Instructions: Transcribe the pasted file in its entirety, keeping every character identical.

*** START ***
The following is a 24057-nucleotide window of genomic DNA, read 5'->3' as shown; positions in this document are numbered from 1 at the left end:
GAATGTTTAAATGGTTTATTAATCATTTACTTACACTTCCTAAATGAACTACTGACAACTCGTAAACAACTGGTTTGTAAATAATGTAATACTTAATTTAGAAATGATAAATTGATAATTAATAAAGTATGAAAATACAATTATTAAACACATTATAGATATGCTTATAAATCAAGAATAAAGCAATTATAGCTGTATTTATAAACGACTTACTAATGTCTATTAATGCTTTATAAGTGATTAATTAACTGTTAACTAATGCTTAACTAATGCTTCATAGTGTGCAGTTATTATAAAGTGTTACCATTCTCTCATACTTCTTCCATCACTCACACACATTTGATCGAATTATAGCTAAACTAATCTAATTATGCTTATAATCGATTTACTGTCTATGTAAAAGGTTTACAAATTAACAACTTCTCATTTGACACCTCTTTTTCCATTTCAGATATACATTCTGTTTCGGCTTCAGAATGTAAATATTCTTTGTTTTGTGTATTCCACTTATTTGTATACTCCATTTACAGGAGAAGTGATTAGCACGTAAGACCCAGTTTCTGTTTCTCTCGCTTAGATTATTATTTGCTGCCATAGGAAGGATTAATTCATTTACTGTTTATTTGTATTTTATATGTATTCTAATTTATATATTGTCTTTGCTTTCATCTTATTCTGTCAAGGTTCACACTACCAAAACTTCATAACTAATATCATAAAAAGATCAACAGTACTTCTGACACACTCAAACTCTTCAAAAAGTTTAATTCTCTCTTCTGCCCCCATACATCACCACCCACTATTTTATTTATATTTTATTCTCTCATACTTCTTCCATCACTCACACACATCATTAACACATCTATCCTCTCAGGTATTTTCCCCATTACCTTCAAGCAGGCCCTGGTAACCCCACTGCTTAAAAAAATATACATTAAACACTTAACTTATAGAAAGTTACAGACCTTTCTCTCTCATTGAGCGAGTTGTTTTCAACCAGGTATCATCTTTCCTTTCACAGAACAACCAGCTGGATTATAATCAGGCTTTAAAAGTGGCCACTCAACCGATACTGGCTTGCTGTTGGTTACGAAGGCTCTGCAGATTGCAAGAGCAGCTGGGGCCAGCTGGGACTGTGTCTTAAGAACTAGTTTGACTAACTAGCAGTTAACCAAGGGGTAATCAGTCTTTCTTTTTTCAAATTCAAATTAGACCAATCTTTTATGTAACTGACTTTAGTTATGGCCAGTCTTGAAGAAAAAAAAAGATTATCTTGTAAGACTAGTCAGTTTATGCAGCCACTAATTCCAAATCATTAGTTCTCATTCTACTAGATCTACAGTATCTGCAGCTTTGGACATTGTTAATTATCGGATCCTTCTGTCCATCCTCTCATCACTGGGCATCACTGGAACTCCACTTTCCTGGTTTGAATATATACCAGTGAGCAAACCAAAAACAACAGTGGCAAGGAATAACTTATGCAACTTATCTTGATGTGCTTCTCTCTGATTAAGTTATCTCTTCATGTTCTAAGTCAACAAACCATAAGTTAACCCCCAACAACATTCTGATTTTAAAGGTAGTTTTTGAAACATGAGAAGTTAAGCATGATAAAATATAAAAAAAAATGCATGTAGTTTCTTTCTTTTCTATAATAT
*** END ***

The following is a 24057-nucleotide window of genomic DNA, read 5'->3' as shown; positions in this document are numbered from 1 at the left end:
GAATGTTTAAATGGTTTATTAATCATTTACTTACACTTCCTAAATGAACTACTGACAACTCGTAAACAACTGGTTTGTAAATAATGTAATACTTAATTTAGAAATGATAAATTGATAATTAATAAAGTATGAAAATACAATTATTAAACACATTATAGATATGCTTATAAATCAAGAATAAAGCAATTATAGCTGTATTTATAAACGACTTACTAATGTCTATTAATGCTTTATAAGTGATTAATTAACTGTTAACTAATGCTTAACTAATGCTTCATAGTGTGCAGTTATTATAAAGTGTTACCATTCTCTCATACTTCTTCCATCACTCACACACATTTGATCGAATTATAGCTAAACTAATCTAATTATGCTTATAATCGATTTACTGTCTATGTAAAAGGTTTACAAATTAACAACTTCTCATTTGACACCTCTTTTTCCATTTCAGATATACATTCTGTTTCGGCTTCAGAATGTAAATATTCTTTGTTTTGTGTATTCCACTTATTTGTATACTCCATTTACAGGAGAAGTGATTAGCACGTAAGACCCAGTTTCTGTTTCTCTCGCTTAGATTATTATTTGCTGCCATAGGAAGGATTAATTCATTTACTGTTTATTTGTATTTTATATGTATTCTAATTTATATATTGTCTTTGCTTTCATCTTATTCTGTCAAGGTTCACACTACCAAAACTTCATAACTAATATCATAAAAAGATCAACAGTACTTCTGACACACTCAAACTCTTCAAAAAGTTTAATTCTCTCTTCTGCCCCCATACATCACCACCCACTATTTTATTTATATTTTATTCTCTCATACTTCTTCCATCACTCACACACATCATTAACACATCTATCCTCTCAGGTATTTTCCCCATTACCTTCAAGCAGGCCCTGGTAACCCCACTGCTTAAAAAAATATACATTAAACACTTAACTTATAGAAAGTTACAGACCTTTCTCTCTCATTGAGCGAGTTGTTTTCAACCAGGTATCATCTTTCCTTTCACAGAACAACCAGCTGGATTATAATCAGGCTTTAAAAGTGGCCACTCAACCGATACTGGCTTGCTGTTGGTTACGAAGGCTCTGCAGATTGCAAGAGCAGCTGGGGCCAGCTGGGACTGTGTCTTAAGAACTAGTTTGACTAACTAGCAGTTAACCAAGGGGTAATCAGTCTTTCTTTTTTCAAATTCAAATTAGACCAATCTTTTATGTAACTGACTTTAGTTATGGCCAGTCTTGAAGAAAAAAAAAGATTATCTTGTAAGACTAGTCAGTTTATGCAGCCACTAATTCCAAATCATTAGTTCTCATTCTACTAGATCTACAGTATCTGCAGCTTTGGACATTGTTAATTATCGGATCCTTCTGTCCATCCTCTCATCACTGGGCATCACTGGAACTCCACTTTCCTGGTTTGAATATATACCAGTGAGCAAACCAAAAACAACAGTGGCAAGGAATAACTTATGCAACTTATCTTGATGTGCTTCTCTCTGATTAAGTTATCTCTTCATGTTCTAAGTCAACAAACCATAAGTTAACCCCCAACAACATTCTGATTTTAAAGGTAGTTTTTGAAACATGAGAAGTTAAGCATGATAAAATATAAAAAAAAATGCATGTAGTTTCTTTCTTTTCTATAATAT